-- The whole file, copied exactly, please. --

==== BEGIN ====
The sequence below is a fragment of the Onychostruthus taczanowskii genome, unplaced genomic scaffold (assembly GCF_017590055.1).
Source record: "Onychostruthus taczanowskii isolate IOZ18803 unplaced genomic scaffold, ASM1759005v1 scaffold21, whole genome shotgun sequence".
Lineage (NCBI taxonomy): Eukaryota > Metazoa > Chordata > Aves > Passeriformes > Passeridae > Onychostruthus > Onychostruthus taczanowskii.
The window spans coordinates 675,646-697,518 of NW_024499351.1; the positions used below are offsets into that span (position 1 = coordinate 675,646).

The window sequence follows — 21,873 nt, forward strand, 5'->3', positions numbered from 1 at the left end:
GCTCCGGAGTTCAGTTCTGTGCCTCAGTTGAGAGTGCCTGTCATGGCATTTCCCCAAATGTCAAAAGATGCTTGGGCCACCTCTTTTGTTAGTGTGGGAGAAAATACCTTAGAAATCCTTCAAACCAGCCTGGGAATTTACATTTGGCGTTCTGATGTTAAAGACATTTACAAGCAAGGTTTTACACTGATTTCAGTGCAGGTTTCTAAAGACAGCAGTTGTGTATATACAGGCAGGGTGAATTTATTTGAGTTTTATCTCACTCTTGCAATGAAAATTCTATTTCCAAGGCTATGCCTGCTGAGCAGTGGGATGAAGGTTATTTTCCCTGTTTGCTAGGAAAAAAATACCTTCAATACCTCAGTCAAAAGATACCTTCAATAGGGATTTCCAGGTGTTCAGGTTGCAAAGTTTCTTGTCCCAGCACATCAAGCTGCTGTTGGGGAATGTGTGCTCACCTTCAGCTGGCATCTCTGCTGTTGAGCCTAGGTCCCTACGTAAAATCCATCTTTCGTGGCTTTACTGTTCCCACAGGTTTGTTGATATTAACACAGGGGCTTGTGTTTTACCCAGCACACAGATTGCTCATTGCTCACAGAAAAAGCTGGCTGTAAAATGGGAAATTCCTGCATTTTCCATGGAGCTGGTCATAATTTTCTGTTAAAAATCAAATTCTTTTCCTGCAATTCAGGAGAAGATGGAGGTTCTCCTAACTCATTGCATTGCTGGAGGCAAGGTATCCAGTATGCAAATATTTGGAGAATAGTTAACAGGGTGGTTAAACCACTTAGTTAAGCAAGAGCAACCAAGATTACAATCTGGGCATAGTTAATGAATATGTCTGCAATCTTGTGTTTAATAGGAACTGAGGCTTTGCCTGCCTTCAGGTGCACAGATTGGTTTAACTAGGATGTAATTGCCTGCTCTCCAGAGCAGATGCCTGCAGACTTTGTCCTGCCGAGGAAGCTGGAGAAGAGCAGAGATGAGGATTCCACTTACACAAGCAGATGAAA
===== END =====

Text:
The sequence below is a fragment of the Onychostruthus taczanowskii genome, unplaced genomic scaffold (assembly GCF_017590055.1).
Source record: "Onychostruthus taczanowskii isolate IOZ18803 unplaced genomic scaffold, ASM1759005v1 scaffold21, whole genome shotgun sequence".
Lineage (NCBI taxonomy): Eukaryota > Metazoa > Chordata > Aves > Passeriformes > Passeridae > Onychostruthus > Onychostruthus taczanowskii.
The window spans coordinates 675,646-697,518 of NW_024499351.1; the positions used below are offsets into that span (position 1 = coordinate 675,646).

The window sequence follows — 21,873 nt, forward strand, 5'->3', positions numbered from 1 at the left end:
GCTCCGGAGTTCAGTTCTGTGCCTCAGTTGAGAGTGCCTGTCATGGCATTTCCCCAAATGTCAAAAGATGCTTGGGCCACCTCTTTTGTTAGTGTGGGAGAAAATACCTTAGAAATCCTTCAAACCAGCCTGGGAATTTACATTTGGCGTTCTGATGTTAAAGACATTTACAAGCAAGGTTTTACACTGATTTCAGTGCAGGTTTCTAAAGACAGCAGTTGTGTATATACAGGCAGGGTGAATTTATTTGAGTTTTATCTCACTCTTGCAATGAAAATTCTATTTCCAAGGCTATGCCTGCTGAGCAGTGGGATGAAGGTTATTTTCCCTGTTTGCTAGGAAAAAAATACCTTCAATACCTCAGTCAAAAGATACCTTCAATAGGGATTTCCAGGTGTTCAGGTTGCAAAGTTTCTTGTCCCAGCACATCAAGCTGCTGTTGGGGAATGTGTGCTCACCTTCAGCTGGCATCTCTGCTGTTGAGCCTAGGTCCCTACGTAAAATCCATCTTTCGTGGCTTTACTGTTCCCACAGGTTTGTTGATATTAACACAGGGGCTTGTGTTTTACCCAGCACACAGATTGCTCATTGCTCACAGAAAAAGCTGGCTGTAAAATGGGAAATTCCTGCATTTTCCATGGAGCTGGTCATAATTTTCTGTTAAAAATCAAATTCTTTTCCTGCAATTCAGGAGAAGATGGAGGTTCTCCTAACTCATTGCATTGCTGGAGGCAAGGTATCCAGTATGCAAATATTTGGAGAATAGTTAACAGGGTGGTTAAACCACTTAGTTAAGCAAGAGCAACCAAGATTACAATCTGGGCATAGTTAATGAATATGTCTGCAATCTTGTGTTTAATAGGAACTGAGGCTTTGCCTGCCTTCAGGTGCACAGATTGGTTTAACTAGGATGTAATTGCCTGCTCTCCAGAGCAGATGCCTGCAGACTTTGTCCTGCCGAGGAAGCTGGAGAAGAGCAGAGATGAGGATTCCACTTACACAAGCAGATGAAA